AEO has recaptured close to half of its post-earnings losses; a strong broad market this week has helped for sure, but I would wager there's also been a slow understanding that Q4 guidance was stronger than a YOY EPS decline suggested. AEO management might not have helped on that front. While it called out a gain on sale and tax help in the Q3 FY16 release, it was less emphatic in the Q4 FY15 release, not even excluding those benefits to report non-GAAP adjusted figures a year ago.
To be sure, the Q4 guidance isn't great, regardless: net income is guided basically flat excluding the benefit to EPS. But it is another tough comparison: American Eagle posted 4% same-store sales growth off lower promotions in Q4 last year and net income more than doubled. It's still terribly unclear exactly what this year's holiday season will look like: the responses to Q3 results in the mall space have been notably divergent (to name a few retailers which have reported recently, TLYS, FRAN and ASNA have soared; AEO, EXPR and GES have plunged). A double-digit sell-off based on Q4 guidance which wasn't that bad to begin with strikes me as an overreaction - and the market may be coming around to that interpretation.
2. Aerie is due to stall out.
Undoubtedly, one of these quarters, Aerie is going to struggle to lap its comparisons. But it hasn't happened yet: Aerie's same-stores sales grew 20% in FY15, and have increased another 25% YTD.
I can somewhat understand the skepticism toward Aerie. The concept actually disappointed after first being rolled out: AEO cut Aerie's store count by 40%+ in the beginning years of this decade. And it seems clear that many investors and analysts see recent strength as being driven by bralettes, a potential fad: two analysts asked a version of "so is this bralette thing going to last?" question on the Q3 call, and it was not the first time the subject has come on an AEO post-earnings call.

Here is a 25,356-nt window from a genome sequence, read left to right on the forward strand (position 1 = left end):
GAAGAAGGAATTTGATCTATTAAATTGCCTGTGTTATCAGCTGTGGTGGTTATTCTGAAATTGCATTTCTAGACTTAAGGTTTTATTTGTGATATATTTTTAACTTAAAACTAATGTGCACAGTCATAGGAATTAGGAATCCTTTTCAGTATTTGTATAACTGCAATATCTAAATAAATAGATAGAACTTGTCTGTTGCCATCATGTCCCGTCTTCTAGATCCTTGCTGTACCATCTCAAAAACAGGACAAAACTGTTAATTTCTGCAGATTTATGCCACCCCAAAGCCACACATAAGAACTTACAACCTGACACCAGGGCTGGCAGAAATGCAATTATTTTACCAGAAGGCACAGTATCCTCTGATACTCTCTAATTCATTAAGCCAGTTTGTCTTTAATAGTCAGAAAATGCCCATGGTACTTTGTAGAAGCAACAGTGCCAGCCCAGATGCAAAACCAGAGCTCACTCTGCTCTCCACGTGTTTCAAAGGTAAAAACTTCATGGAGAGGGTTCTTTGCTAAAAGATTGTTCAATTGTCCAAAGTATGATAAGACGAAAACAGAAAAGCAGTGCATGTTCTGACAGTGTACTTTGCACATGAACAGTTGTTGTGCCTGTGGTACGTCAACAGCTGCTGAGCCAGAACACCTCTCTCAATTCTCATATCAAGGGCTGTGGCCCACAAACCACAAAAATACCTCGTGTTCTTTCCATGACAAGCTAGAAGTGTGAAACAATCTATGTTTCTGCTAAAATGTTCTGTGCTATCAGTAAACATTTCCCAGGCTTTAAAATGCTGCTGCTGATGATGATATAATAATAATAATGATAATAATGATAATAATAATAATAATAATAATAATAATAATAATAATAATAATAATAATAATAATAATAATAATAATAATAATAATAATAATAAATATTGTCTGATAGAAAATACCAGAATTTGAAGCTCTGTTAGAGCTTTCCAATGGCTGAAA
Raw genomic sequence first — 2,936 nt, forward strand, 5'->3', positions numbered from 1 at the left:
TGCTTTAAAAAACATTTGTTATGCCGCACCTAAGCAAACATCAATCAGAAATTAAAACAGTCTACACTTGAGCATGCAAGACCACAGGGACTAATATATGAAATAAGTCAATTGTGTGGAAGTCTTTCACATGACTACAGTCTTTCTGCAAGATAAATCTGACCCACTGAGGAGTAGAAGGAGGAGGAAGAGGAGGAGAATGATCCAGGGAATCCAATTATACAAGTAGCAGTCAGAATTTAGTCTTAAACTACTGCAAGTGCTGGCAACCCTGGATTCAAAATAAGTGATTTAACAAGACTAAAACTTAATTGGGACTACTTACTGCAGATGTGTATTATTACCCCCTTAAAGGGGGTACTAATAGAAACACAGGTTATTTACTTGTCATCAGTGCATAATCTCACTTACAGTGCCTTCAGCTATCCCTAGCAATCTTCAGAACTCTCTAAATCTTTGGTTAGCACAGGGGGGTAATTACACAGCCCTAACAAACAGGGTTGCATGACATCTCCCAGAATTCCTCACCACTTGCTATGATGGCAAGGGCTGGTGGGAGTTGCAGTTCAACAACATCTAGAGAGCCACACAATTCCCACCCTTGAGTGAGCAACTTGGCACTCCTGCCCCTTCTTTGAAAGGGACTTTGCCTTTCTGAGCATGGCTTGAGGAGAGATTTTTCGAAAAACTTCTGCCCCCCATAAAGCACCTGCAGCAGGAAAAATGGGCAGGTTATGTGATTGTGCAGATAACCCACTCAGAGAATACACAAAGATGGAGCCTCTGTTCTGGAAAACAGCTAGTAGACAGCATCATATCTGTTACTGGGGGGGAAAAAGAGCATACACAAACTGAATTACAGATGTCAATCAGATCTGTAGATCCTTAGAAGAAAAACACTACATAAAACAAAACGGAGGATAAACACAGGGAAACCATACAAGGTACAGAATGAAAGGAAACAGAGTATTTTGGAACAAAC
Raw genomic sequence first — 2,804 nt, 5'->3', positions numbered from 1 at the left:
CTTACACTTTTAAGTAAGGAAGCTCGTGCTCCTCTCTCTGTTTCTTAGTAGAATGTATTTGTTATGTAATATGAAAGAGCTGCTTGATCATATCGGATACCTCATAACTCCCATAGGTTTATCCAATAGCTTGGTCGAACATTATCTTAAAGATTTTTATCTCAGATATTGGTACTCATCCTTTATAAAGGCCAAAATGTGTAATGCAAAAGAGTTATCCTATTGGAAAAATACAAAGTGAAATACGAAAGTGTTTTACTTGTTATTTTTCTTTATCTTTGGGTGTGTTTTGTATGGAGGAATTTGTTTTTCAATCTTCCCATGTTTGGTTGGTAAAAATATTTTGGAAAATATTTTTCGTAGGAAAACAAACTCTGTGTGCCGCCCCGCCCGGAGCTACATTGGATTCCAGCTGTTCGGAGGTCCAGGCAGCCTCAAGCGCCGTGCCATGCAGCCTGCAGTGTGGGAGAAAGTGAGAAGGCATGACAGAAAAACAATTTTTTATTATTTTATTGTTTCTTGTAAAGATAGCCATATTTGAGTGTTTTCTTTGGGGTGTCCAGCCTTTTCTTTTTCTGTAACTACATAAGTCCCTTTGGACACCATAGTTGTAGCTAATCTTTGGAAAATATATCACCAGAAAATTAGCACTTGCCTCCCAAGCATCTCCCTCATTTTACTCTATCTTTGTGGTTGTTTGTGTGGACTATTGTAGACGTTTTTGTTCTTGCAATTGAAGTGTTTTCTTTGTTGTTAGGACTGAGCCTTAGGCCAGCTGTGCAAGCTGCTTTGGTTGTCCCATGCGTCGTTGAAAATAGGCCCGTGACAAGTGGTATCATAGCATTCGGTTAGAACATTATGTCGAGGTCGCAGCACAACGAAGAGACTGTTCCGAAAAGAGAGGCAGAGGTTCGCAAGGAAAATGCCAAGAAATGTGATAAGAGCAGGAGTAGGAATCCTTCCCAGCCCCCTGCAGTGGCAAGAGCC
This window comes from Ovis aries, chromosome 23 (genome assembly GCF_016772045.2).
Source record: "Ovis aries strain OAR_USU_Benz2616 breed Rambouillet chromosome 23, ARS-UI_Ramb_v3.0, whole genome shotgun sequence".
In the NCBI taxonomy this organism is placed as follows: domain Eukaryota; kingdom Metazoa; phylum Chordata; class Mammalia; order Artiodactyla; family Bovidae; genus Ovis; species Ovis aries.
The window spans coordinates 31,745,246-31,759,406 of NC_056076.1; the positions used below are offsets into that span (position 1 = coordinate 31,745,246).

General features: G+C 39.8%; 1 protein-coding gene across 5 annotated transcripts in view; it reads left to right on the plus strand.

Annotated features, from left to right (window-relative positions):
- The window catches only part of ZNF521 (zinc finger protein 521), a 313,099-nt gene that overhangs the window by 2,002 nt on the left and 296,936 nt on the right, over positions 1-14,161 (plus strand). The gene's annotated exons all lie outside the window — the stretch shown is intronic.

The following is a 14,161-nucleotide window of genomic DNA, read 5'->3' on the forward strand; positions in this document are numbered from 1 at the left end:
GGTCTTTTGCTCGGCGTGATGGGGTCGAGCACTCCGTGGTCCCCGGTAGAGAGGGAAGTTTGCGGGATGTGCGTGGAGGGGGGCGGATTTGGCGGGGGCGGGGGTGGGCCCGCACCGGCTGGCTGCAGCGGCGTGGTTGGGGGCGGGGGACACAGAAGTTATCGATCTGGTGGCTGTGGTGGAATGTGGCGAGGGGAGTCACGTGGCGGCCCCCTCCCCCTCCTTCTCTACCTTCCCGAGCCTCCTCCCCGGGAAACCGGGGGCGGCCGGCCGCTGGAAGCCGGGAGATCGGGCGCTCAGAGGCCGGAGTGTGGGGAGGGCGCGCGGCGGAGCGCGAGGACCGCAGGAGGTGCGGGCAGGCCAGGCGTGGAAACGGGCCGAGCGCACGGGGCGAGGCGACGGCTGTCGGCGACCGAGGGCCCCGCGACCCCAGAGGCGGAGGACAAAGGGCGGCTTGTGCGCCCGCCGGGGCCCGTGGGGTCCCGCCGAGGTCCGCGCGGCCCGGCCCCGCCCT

But I'd argue that Aerie, at this point, is not a potential catalyst to the downside when growth inevitably slows, but rather a substantially underappreciated part of the AEO story. Aerie only drove 9% of total sales in FY15, per the 10-K, a figure that should rise to ~11% this year. But I still believe, as I argued earlier this year, that the concept easily could be valued at 2-3x revenue, or in the range of $1 billion. (It's difficult to drive a comparable valuation, which is kind of the point: there simply aren't opportunities like Aerie in the current U.S. retail environment.) Given AEO's ~$3 billion enterprise value, that implies a valuation for AE brand of around 10x EPS (assuming operating margins are roughly equivalent, which I don't believe is the case).
While bralettes do pose a risk of a slowdown, I still see the branding at Aerie as a huge advantage and significant white space for the brand. Relative to the latter point, Aerie has done a far better job of 'omnichannel' retailing than most legacy brick-and-mortar retailers (and AE brand's performance hasn't been shabby either) and Aerie itself only has locations in 11 states.
Meanwhile, Aerie has dominated L Brands' (NYSE:LB) Victoria Secret in bralettes and I still see plenty of room to take share. The AerieREAL campaign is a huge hit and simply from a 'feel' standpoint seems absolutely perfectly suited for the times. In a time where 'fat-shaming' and 'authenticity' are buzzwords, Victoria's Secret distributes catalogs full of airbrushed photos of nearly physically impossible women; Abercrombie & Fitch based its brand on shirtless teens with "rock-hard abs" and hasn't found a better way. Aerie's campaigns have explicitly challenged the perceptions underlying those brands - and customer opinion is trending in its direction.